Vision Vancouver spurns Cadman and hogs regional directorships
Charlie Smith at the Georgia Straight is angry that David Cadman was not, as he had suggested earlier this week, selected as one of the City of Vancouver’s representatives on the Metro Board. Charlie thinks it is because of the “lucrative per diem allowances”.
Vision overlooked COPE’s Cadman, who worked for the regional government for 19 years and who has probably done more than almost any other Vancouver municipal politician to promote effective regional land-use, transportation, and drinking-water policies.
Well, I don’t know about that. This may well actually work against him. Most Metro representatives think their first allegiance is to the people who elected them, and who they will have to face at the next election. The extent to which there is consensus at Metro is based on the understanding that ‘I will stay out of your back yard if you stay out of mine’. The fact that Cadman has a regional perspective would actually be seen by many as a disqualification as someone who might not look after the City’s interests first.
There is also what in the British civil service what we called “going native”. This referred to Ministers who were so enthusiastic about their responsibilities they actually do more than just “command their brief” (read what we had written for them) but actually started to learn and understand something about the subject. This was a particular problem in the Department of Transport whenever we got a railway enthusiast as a Transport Minister. David Cadman’s professional background at the old GVRD means that he knows a great deal more about the regional governing body than many who work there now – and also those who are newly elected to municipal office.
But of course it is really an issue of party politics. This is about COPE – which is a lot further to the left than Vision. Just because there was an electoral agreement not to run against each other at the recent election does not mean an end to all hostilities. And, in general, the heat of debate between people of similar but different opinions is usually much greater than that with people on the other end of the political spectrum. If only because there is always the potential for getting a potential ally to forgo the difference, whereas somone who is diametrically opposed never will.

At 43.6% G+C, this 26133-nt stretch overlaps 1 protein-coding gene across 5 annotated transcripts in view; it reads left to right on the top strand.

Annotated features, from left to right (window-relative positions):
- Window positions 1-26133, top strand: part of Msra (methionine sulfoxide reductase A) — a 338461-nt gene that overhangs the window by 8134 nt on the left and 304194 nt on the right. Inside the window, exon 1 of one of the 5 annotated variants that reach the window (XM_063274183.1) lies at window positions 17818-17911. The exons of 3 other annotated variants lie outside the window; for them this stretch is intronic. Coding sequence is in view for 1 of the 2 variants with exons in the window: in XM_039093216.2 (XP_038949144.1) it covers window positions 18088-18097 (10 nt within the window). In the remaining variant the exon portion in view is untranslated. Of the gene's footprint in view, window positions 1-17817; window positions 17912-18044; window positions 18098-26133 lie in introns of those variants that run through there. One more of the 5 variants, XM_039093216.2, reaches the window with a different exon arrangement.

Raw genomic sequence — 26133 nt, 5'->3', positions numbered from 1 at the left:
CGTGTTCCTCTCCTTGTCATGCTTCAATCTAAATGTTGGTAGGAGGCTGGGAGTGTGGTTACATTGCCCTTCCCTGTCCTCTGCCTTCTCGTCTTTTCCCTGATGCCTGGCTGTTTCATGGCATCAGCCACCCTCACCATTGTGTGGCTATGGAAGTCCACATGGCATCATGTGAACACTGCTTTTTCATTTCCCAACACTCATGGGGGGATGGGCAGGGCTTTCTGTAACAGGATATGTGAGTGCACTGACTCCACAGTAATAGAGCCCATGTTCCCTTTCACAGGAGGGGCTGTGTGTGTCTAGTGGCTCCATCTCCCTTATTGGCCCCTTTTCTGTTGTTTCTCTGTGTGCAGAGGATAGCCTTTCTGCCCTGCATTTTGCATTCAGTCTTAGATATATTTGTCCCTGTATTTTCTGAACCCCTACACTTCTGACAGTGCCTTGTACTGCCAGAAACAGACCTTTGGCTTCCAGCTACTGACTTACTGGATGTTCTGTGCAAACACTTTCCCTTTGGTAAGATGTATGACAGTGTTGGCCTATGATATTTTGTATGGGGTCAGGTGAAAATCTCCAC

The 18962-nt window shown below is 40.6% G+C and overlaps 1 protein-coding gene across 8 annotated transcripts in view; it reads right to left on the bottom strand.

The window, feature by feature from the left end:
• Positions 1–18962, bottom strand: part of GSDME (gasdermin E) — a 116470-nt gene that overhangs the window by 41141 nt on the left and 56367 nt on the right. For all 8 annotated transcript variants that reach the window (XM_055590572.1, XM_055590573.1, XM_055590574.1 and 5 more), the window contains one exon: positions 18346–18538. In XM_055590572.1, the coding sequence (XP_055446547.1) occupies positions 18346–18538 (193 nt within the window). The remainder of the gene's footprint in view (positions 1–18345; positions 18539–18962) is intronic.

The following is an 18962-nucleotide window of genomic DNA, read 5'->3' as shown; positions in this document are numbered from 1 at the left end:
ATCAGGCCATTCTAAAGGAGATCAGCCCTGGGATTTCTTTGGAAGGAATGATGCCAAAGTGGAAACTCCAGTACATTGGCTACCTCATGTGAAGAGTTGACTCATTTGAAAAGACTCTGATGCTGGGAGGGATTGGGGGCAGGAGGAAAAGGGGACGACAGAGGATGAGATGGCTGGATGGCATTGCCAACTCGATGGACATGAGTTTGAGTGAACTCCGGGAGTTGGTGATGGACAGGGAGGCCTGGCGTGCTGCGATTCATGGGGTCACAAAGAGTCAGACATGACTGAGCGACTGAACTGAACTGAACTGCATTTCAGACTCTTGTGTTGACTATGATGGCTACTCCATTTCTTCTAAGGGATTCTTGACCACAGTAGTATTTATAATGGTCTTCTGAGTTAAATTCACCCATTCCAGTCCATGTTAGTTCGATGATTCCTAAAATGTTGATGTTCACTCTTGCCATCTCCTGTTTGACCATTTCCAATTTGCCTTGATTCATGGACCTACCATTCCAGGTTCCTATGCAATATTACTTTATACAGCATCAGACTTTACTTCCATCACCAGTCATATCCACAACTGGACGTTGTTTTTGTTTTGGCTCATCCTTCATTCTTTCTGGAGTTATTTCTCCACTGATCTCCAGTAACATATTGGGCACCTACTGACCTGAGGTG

One odd fact comes to mind. I once, in the early days of my assication with the Livable Region Coalition, decided to attend a COPE meeting. It was held in a cafe on Kingsway at Main. The east side of town, naturally. And it was open – not members only – and about transport. And I did not hear one thing in the speeches or the questions about regional transportation. Perhaps even more surprisingly given that it will dump lots of traffic into Vancouver’s east side, nothing about the Gateway either. Of course, once I put my hand up and pointed that out, David Cadman ably filled the gap.
Parochialism is alive and well. Local politics is a blood sport. And the more local, the bloodier.
What we need is a really effective regional body
Metro Vancouver has a huge impact on residents’ quality of life through its decisions regarding planning, air quality, drinking-water quality, and many other areas.
Sadly it has not had nearly enough impact – especially as regards planning. In fact for a long time it had no actual planning powers at all. Not that that stopped it from producing plans. But it also meant that when those plans were ignored – by province and municipalities alike – there was nothing they could do. And in some areas – like sewage disposal – it has done very badly indeed – and is not doing nearly enough to correct that.
Metro Vancouver’s board could one day reverse the moratorium on logging in the watersheds. Metro Vancouver can also have an impact on the removal of land from the Agricultural Land Reserve if it blocks providing regional sewage connections or takes other steps.
“Could” and “can” – but won’t. And actually the watersheds do see some logging – and threats to withhold sewer connections have been met with court challenges – if I recall correctly.
On reality I don’t think much has been lost – except maybe David is a bit out of pocket. But I hope he does not feel aggrieved. And I also expect him to be an effective opposition to the Vision Council. Because it is a big job for just one NPA councillor – and the approach needs to come as much from the left as the right. A council which has only one party on it is a very different ceature than one that needs to defend its decisions in public on council night.